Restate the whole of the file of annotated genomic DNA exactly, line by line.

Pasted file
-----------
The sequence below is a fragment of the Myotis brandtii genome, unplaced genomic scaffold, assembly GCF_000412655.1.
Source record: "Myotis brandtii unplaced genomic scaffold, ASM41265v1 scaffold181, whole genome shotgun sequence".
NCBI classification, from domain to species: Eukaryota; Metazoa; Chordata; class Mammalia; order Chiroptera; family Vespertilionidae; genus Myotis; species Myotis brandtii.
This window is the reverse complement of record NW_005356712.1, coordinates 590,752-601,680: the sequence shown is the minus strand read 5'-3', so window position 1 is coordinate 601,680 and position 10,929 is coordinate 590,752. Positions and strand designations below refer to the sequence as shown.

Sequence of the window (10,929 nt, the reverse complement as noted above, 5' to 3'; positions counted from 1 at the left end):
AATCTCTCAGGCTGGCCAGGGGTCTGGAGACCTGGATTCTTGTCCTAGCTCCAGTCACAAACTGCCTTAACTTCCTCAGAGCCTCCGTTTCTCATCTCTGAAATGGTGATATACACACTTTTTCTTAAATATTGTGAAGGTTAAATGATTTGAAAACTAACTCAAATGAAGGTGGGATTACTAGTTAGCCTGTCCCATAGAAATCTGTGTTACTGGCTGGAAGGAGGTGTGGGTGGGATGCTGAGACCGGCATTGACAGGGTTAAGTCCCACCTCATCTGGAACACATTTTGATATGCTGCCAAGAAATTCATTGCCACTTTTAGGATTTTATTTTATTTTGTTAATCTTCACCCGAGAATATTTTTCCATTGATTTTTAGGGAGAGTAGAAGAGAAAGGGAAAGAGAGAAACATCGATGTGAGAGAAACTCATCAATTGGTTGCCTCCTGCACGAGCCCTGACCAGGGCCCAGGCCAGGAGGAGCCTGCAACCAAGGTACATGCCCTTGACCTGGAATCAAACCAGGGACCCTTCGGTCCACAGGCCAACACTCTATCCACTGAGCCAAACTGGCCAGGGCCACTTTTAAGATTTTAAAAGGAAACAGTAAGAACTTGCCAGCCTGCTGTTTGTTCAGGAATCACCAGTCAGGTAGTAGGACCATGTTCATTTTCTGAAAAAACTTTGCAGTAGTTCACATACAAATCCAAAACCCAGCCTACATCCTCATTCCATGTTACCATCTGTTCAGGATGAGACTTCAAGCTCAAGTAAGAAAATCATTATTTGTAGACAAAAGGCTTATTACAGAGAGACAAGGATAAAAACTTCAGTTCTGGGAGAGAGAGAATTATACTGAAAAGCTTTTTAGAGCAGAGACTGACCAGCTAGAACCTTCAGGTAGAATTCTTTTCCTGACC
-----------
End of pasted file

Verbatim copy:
The sequence below is a fragment of the Myotis brandtii genome, unplaced genomic scaffold, assembly GCF_000412655.1.
Source record: "Myotis brandtii unplaced genomic scaffold, ASM41265v1 scaffold181, whole genome shotgun sequence".
NCBI classification, from domain to species: Eukaryota; Metazoa; Chordata; class Mammalia; order Chiroptera; family Vespertilionidae; genus Myotis; species Myotis brandtii.
This window is the reverse complement of record NW_005356712.1, coordinates 590,752-601,680: the sequence shown is the minus strand read 5'-3', so window position 1 is coordinate 601,680 and position 10,929 is coordinate 590,752. Positions and strand designations below refer to the sequence as shown.

Sequence of the window (10,929 nt, the reverse complement as noted above, 5' to 3'; positions counted from 1 at the left end):
AATCTCTCAGGCTGGCCAGGGGTCTGGAGACCTGGATTCTTGTCCTAGCTCCAGTCACAAACTGCCTTAACTTCCTCAGAGCCTCCGTTTCTCATCTCTGAAATGGTGATATACACACTTTTTCTTAAATATTGTGAAGGTTAAATGATTTGAAAACTAACTCAAATGAAGGTGGGATTACTAGTTAGCCTGTCCCATAGAAATCTGTGTTACTGGCTGGAAGGAGGTGTGGGTGGGATGCTGAGACCGGCATTGACAGGGTTAAGTCCCACCTCATCTGGAACACATTTTGATATGCTGCCAAGAAATTCATTGCCACTTTTAGGATTTTATTTTATTTTGTTAATCTTCACCCGAGAATATTTTTCCATTGATTTTTAGGGAGAGTAGAAGAGAAAGGGAAAGAGAGAAACATCGATGTGAGAGAAACTCATCAATTGGTTGCCTCCTGCACGAGCCCTGACCAGGGCCCAGGCCAGGAGGAGCCTGCAACCAAGGTACATGCCCTTGACCTGGAATCAAACCAGGGACCCTTCGGTCCACAGGCCAACACTCTATCCACTGAGCCAAACTGGCCAGGGCCACTTTTAAGATTTTAAAAGGAAACAGTAAGAACTTGCCAGCCTGCTGTTTGTTCAGGAATCACCAGTCAGGTAGTAGGACCATGTTCATTTTCTGAAAAAACTTTGCAGTAGTTCACATACAAATCCAAAACCCAGCCTACATCCTCATTCCATGTTACCATCTGTTCAGGATGAGACTTCAAGCTCAAGTAAGAAAATCATTATTTGTAGACAAAAGGCTTATTACAGAGAGACAAGGATAAAAACTTCAGTTCTGGGAGAGAGAGAATTATACTGAAAAGCTTTTTAGAGCAGAGACTGACCAGCTAGAACCTTCAGGTAGAATTCTTTTCCTGACC